LEWIS HYDE ON WALDEN POND
The Cultural Commons
In the late 1990s, Lewis Hyde began extending his lifelong project of examining the public life of the imagination into what had become newly topical territory: the cultural commons. The advent of Internet file-sharing services like Napster and Gnutella sparked urgent debates over how to strike a balance between public and private claims to creative work.
For more than a decade, the so-called Copy Left" a diverse group of lawyers, activists, artists and intellectuals has argued that new digital technologies are responsible for an unprecedented wave of innovation and that excessive legal restrictions should not be placed on, say, music remixes, image mashups or read-write sites like Wikipedia, where users create their own content. The Copy Left, or the free culture movement, as it is sometimes known, has articulated this position in part by drawing on the tradition of the medieval agricultural commons, the collective right of villagers, vassals and serfs commoners to make use of a plot of land. This analogy is also central to Hydes book in progress, which looks closely at how the tradition of the commons was transformed once it was brought from Europe to America.
For the Copy Left, as for Hyde, the last 20 years have witnessed a corporate land grab of information often in the guise of protecting the work of individual artists that has put a stranglehold on creativity, in increasingly bizarre ways. Over dinner not long ago, he told me about the legal fate of Emily Dickinsons poems. Dickinson died in 1886, but it was not until 1955 that an official volume of her collected works was published, by Harvard University Press. The length of copyright terms has expanded substantially in the last century, and Harvard holds the exclusive right to Dickinsons poems until 2050 more than 160 years after they were first written. When the poet Robert Pinsky asked Harvard for permission to include a Dickinson poem in an article that he was writing for Slate about poetic insults, it refused, even for a fee. Their feeling was that once the poem was online, theyd lose control of it, Hyde told me.
In highlighting the absurd ways in which intellectual copyright has overreached, Hyde brings to mind such iconic Copy Left figures as Lawrence Lessig, a constitutional-law scholar at Stanford. Yet Hydes new book, which he allowed me to read in draft form (it is unfinished and untitled), addresses what he considers a more fundamental issue. We may believe there should be a limit on the market in cultural property, he argues, but that doesnt mean that we have a good public sense of where to set that limit. Hydes book is, at its core, an attempt to help formulate that sense.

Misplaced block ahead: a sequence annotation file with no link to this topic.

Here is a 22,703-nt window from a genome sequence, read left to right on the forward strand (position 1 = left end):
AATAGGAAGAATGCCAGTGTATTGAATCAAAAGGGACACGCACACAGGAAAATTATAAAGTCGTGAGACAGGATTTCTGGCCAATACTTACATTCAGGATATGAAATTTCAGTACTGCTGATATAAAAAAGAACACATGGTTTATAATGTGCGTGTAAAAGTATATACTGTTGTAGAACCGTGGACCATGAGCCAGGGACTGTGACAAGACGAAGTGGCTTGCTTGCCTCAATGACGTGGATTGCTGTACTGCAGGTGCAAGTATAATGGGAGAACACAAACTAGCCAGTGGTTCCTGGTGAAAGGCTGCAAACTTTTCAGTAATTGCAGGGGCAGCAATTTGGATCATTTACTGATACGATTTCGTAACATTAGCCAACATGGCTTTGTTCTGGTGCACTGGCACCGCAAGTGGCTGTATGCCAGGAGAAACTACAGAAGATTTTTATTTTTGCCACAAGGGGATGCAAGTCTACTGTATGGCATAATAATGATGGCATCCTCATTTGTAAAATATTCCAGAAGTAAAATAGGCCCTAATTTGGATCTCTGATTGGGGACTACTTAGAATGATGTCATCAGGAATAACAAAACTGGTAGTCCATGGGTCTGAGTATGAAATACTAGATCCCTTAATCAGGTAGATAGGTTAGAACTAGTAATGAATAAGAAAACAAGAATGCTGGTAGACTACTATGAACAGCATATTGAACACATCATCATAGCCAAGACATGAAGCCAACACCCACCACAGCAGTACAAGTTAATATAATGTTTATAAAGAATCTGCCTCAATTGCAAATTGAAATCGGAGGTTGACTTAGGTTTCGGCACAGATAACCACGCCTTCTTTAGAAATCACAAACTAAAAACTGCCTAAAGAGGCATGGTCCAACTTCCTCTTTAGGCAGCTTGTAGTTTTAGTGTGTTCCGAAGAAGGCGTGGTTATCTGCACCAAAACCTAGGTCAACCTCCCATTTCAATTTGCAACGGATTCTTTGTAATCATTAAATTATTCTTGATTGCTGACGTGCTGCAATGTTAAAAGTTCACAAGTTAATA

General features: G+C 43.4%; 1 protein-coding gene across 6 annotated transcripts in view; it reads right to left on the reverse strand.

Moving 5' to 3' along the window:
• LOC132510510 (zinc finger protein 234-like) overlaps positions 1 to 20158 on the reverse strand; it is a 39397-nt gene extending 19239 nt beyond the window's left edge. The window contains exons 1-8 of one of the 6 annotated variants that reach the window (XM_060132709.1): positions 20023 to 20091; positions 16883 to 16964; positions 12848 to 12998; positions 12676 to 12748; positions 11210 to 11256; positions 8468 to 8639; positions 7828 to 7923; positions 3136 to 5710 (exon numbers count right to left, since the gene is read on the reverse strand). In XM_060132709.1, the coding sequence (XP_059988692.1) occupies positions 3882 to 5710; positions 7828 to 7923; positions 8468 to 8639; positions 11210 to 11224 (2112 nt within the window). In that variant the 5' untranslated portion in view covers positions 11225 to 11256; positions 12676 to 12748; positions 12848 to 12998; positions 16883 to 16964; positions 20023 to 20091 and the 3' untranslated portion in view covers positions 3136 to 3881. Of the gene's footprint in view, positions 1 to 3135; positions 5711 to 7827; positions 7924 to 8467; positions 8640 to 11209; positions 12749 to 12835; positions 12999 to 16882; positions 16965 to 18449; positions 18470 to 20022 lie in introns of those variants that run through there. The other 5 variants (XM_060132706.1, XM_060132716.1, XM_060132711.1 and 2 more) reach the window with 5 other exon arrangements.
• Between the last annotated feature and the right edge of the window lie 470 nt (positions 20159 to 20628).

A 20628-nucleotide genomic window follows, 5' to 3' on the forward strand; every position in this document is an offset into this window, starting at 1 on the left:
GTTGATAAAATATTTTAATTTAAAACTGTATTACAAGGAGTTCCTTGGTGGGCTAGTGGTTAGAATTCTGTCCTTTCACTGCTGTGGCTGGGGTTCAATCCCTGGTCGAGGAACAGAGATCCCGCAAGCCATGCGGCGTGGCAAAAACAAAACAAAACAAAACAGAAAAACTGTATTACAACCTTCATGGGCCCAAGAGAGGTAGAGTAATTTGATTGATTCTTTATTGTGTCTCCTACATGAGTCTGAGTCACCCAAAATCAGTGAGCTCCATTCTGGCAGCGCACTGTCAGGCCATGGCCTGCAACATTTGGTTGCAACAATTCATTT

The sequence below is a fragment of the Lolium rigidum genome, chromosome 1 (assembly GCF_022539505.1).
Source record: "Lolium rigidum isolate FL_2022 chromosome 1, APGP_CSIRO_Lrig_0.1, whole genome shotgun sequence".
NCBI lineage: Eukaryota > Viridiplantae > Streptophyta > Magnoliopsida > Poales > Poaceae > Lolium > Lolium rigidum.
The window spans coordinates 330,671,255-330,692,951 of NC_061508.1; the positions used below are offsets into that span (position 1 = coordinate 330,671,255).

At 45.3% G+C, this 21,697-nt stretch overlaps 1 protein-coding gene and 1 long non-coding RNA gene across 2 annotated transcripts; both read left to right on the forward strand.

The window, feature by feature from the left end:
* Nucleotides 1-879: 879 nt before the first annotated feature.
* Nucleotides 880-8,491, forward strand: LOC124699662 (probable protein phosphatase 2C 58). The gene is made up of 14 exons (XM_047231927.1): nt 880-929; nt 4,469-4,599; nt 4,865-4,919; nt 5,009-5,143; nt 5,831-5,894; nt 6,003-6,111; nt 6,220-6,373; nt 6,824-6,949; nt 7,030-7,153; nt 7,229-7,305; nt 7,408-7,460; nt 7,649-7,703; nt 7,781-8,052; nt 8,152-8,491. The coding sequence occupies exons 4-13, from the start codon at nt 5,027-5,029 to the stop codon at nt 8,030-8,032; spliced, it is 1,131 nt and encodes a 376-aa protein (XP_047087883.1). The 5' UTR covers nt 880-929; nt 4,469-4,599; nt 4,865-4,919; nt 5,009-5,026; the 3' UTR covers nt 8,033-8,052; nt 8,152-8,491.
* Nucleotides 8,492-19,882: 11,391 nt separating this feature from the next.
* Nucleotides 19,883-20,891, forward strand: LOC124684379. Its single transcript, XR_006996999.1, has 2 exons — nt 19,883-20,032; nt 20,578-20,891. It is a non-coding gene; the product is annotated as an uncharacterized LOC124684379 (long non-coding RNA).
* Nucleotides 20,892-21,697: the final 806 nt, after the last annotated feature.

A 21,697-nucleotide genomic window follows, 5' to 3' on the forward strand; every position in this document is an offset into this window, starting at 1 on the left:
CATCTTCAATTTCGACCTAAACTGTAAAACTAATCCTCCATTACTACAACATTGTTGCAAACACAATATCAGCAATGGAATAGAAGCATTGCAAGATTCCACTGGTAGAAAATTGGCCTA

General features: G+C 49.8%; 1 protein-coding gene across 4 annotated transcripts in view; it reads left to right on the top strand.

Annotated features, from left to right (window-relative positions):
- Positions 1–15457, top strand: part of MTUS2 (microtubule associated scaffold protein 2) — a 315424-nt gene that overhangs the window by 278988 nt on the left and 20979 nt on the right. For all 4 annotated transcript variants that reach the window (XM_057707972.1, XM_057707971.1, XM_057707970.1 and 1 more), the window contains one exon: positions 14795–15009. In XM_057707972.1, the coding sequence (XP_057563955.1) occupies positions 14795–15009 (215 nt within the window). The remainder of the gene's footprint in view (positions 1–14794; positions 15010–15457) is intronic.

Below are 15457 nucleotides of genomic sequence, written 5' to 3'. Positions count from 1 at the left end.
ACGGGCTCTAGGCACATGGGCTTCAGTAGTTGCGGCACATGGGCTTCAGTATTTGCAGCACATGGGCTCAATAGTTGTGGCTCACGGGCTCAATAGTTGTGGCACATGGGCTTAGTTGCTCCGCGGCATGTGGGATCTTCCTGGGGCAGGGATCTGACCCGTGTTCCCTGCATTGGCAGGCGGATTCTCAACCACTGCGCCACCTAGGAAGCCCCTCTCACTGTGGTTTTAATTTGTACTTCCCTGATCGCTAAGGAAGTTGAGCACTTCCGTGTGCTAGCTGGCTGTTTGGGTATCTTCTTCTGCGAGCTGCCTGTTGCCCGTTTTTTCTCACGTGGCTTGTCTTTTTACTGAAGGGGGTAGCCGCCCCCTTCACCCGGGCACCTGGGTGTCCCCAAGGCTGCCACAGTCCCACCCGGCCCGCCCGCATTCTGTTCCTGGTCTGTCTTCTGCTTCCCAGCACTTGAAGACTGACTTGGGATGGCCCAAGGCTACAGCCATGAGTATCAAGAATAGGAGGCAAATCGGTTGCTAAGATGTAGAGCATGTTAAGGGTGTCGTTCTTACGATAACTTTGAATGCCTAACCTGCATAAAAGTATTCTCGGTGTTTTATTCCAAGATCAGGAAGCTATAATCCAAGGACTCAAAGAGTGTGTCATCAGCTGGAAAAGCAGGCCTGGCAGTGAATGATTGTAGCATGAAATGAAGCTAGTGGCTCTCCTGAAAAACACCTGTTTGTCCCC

If this sounds like a heady goal, it is. But it is also eminently practical, and eminently American. For Hyde, redressing the balance between private (corporate, individual) and common (public) interests depends not just on effective policy but also on recovering the idea of the cultural commons as a deeply American concept. To that end, he excavates a history of the American imagination in which the emphasis is not on the lone genius (Thoreau scribbling hermetically in the Massachusetts woods) but on the anonymous pamphleteer, the inventor eager to share his discoveries. In an essay that offers a preview of his book (posted, fittingly, on his Web site), Hyde posits that the history of the commons and of the creative self are, in fact, twin histories. The citizen called into being by a republic of freehold farms, he writes, is close cousin to the writer who built himself that cabin at Walden Pond. But along with such mainstream icons goes a shadow tradition, the one that made Jefferson skeptical of patents, the one that made even Thoreau argue late in life that every town should have a primitive forest , where a stick should never be cut for fuel, a common possession forever, the one that led the framers of the Constitution to balance exclusive right with limited times. It is a tradition worth recovering.
For nearly 10 years, Hyde has devoted himself to that task.